During my 11 years as a staff journalist at The Daily Telegraph, a period which ended in 2001 with voluntary redundancy just as newspapers were beginning the first wave of the seemingly endless cutbacks that have acted as a wrecking ball to the industry, I lost count of the numerous relaunches, new directions, new initiatives and complete overhauls announced by the company during mass gatherings of staff. Each one promised a bright new future, and yet, more than a decade later, it seems they’re still searching for the right formula. There’s little doubt that a digital-only future is inevitable, but I remain to be convinced that sacking a popular editor renowned as a journalist’s journalist, and giving free rein to a “chief content officer” with next to no experience of national newspapers will provide the bright new dawn they crave. We shall see.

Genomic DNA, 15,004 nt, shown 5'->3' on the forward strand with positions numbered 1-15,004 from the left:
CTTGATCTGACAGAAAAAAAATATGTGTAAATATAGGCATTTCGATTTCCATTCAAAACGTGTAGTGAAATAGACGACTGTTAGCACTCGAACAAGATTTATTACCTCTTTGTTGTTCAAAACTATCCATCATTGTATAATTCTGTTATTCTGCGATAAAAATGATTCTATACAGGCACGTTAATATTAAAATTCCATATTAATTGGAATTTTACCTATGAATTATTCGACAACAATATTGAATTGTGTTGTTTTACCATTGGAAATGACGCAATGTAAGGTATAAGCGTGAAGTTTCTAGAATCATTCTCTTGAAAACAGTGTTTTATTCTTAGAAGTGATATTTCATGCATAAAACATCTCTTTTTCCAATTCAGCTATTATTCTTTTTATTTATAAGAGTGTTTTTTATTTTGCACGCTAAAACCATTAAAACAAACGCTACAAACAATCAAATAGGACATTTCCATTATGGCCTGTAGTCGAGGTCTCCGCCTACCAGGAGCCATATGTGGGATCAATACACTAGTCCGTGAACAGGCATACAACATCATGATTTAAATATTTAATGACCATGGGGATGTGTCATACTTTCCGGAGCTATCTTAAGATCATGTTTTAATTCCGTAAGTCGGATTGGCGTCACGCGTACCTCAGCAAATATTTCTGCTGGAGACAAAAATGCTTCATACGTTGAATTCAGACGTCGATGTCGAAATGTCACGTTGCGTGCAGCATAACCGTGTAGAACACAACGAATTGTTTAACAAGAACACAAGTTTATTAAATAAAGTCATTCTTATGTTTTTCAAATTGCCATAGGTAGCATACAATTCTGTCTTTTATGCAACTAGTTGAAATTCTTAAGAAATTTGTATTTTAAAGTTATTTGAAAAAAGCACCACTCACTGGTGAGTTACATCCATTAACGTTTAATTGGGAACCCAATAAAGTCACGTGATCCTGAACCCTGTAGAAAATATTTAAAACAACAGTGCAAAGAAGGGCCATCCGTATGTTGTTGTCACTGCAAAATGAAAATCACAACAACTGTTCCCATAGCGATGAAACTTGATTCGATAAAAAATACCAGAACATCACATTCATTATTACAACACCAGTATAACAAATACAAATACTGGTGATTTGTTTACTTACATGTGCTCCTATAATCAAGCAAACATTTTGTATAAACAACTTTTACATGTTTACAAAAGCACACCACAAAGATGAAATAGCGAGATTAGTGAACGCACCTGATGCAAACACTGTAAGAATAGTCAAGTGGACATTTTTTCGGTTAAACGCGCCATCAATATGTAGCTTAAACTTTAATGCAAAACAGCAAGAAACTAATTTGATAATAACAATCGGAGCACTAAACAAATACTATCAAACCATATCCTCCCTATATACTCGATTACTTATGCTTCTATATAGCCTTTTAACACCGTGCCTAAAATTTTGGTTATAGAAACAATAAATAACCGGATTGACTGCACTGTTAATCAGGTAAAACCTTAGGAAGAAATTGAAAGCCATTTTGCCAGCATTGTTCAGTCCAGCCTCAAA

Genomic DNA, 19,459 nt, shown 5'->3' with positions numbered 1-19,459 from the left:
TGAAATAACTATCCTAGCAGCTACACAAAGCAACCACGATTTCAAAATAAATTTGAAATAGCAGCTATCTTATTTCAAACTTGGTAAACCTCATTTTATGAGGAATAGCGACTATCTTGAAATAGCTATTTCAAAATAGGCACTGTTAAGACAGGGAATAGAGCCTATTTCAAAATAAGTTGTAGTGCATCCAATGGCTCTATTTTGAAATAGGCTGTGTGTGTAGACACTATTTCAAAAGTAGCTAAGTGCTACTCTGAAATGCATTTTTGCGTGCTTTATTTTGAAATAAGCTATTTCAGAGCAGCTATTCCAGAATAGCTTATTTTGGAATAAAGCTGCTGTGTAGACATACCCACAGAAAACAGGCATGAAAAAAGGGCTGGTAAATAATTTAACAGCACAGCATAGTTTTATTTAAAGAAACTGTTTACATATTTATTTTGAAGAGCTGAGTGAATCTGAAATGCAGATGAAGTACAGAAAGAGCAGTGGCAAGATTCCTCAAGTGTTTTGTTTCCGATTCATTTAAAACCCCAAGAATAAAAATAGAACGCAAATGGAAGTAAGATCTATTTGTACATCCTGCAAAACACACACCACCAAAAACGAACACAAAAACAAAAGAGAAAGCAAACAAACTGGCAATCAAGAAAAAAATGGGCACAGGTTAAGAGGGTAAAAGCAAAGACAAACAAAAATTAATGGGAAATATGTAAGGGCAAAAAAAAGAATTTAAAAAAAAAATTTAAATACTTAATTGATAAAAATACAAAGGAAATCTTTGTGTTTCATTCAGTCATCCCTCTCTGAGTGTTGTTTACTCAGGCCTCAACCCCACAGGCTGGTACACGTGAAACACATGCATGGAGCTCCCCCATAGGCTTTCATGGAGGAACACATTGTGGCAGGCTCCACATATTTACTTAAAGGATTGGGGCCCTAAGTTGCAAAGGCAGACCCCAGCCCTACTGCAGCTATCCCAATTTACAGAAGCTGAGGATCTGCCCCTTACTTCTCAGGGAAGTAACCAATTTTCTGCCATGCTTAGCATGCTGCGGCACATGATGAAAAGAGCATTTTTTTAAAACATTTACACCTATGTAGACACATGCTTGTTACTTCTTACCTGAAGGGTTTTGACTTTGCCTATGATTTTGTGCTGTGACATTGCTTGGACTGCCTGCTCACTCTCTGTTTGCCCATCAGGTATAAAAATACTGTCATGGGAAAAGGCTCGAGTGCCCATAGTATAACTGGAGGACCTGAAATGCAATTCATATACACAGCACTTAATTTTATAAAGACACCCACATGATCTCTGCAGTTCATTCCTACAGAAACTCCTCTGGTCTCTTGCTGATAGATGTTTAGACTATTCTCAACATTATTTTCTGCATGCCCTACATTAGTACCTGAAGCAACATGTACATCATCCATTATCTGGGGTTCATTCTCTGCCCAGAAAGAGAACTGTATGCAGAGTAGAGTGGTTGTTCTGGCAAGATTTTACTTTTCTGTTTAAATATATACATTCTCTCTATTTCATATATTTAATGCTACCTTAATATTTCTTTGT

Here’s Roy Greenslade’s take on things in Thursday’s Guardian.